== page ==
Living liver donations save valuable time - People with extensive liver failure do not have much time on their hands. Waiting for a donation from a deceased person could be fatal. But if someone from the patient’s friend or family circle steps forward to immediately donate a liver lobe, it could be a life-saver.
Recovery is speedy
As a donor, you will need almost 2 months to be back on your feet. During this time, you are expected to relax completely and avoid movement as much as possible. Working from home would be preferable. There might be some pain but you will be prescribed painkillers and antibiotics (to prevent infection). Make sure you don’t lift anything heavy.
Liver donation is your way to save someone’s life during your lifetime. So if anyone you know is suffering a severe liver disease, check if you can be of help as a donor.
Improvements in medical technology and surgery techniques have made so much possible. With organ transplants becoming relatively simpler and less risky, many critical health conditions can now be resolved. Liver transplants are one of the most common and patients going through the agony of life-threatening liver diseases now have hope.
What is a Liver Transplant?
When the patient’s liver is damaged to the extent that functioning is severely impaired and regeneration is not possible, a liver transplant is advised. In the transplant surgery, the diseased liver is removed and replaced by whole or part of healthy liver from the donor.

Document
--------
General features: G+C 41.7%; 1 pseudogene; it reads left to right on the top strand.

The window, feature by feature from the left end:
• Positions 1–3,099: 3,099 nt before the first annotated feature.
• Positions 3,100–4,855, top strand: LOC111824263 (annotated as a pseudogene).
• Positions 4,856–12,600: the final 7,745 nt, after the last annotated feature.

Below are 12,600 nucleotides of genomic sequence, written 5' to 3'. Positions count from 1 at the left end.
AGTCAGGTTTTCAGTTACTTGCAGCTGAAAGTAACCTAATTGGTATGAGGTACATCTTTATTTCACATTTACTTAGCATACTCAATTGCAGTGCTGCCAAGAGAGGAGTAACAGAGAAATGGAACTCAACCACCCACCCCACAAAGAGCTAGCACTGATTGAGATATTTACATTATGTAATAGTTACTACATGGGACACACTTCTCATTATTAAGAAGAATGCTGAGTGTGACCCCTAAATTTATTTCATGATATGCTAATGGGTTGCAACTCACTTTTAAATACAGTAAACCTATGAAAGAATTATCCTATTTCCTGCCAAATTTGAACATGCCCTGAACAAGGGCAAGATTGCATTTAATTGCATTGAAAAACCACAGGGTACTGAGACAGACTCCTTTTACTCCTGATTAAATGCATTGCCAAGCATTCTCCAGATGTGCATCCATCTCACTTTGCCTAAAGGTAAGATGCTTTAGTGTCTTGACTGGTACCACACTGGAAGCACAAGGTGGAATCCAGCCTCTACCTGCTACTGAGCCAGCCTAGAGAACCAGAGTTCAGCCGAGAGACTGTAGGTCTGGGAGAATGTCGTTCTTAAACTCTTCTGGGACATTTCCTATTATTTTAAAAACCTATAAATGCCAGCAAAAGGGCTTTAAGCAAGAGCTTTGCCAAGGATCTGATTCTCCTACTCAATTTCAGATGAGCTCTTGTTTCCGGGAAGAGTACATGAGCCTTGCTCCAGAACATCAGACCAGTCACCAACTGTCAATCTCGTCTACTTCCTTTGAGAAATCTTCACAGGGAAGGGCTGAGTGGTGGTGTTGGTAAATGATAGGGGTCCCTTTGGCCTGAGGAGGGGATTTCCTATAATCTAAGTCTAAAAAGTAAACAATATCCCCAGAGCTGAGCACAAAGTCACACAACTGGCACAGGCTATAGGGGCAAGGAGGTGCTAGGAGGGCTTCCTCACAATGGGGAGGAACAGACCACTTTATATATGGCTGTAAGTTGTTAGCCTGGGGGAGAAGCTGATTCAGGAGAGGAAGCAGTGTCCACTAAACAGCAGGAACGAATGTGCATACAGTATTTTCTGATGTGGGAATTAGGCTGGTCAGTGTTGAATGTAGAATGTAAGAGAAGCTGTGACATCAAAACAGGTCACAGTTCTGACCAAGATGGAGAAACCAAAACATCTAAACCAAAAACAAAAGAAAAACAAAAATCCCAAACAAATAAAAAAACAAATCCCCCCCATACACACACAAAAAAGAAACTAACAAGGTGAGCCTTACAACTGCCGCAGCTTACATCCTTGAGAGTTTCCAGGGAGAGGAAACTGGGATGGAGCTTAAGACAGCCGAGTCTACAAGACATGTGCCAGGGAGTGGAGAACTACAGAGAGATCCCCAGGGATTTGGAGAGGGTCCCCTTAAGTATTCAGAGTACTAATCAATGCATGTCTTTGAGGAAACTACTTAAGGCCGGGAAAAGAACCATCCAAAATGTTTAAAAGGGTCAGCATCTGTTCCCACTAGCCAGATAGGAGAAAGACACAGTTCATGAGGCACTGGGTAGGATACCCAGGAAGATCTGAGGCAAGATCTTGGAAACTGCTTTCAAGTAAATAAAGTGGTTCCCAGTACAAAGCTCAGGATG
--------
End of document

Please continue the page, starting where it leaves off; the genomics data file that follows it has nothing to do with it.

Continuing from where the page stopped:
Types of Liver Transplants
Based on the type of donor, liver transplant can be classified as deceased donor and live donor transplantation.
Donor can lead a normal and physically active life with no restrictions. Lifelong medications are not required and women can enjoy pregnancy and motherhood.
Who Needs A Liver Transplant?
What does a Liver Transplant Involve?
First stage: Evaluation: A team of specialists will evaluate the patient to determine if transplant is the best option or if any other course of action will be better. This includes review of the patient's medical history and a number of investigations.
If a patient is found to be a suitable candidate to undergo transplant, we proceed to the second stage where his or her name is placed on the waiting list if he or she opts for cadaveric liver transplant.
A scoring system based on medical criteria determines the priority. In general, sicker the patient, greater is the necessity for transplant.
Third stage: Donor becomes available. When a suitable donor has been identified, the patient is contacted and informed about donor's medical condition. If the patient consents, he or she will have to come to the hospital. Some basic tests will be repeated to ensure that the current condition is safe for surgery. Surgeons and anesthetists involved in the transplant will meet the patient and brief him or her about what to expect. Once all the test results are found to be satisfactory, we proceed for surgery.
While aspects of the surgery vary from patient to patient, the procedure typically takes between 8 to 12 hours to complete. Once the surgery is over, the patient is shifted to the ICU where he or she will stay for 3 to 7 days. At this stage, various tubes are connected to the body to enable it to carry out its natural functions. These are gradually removed as and when deemed appropriate. From the ICU the patient is shifted to a room for 2-3 weeks. In total, patient spends about 3-4 weeks in the hospital while undergoing transplant.
Discharge & Recovery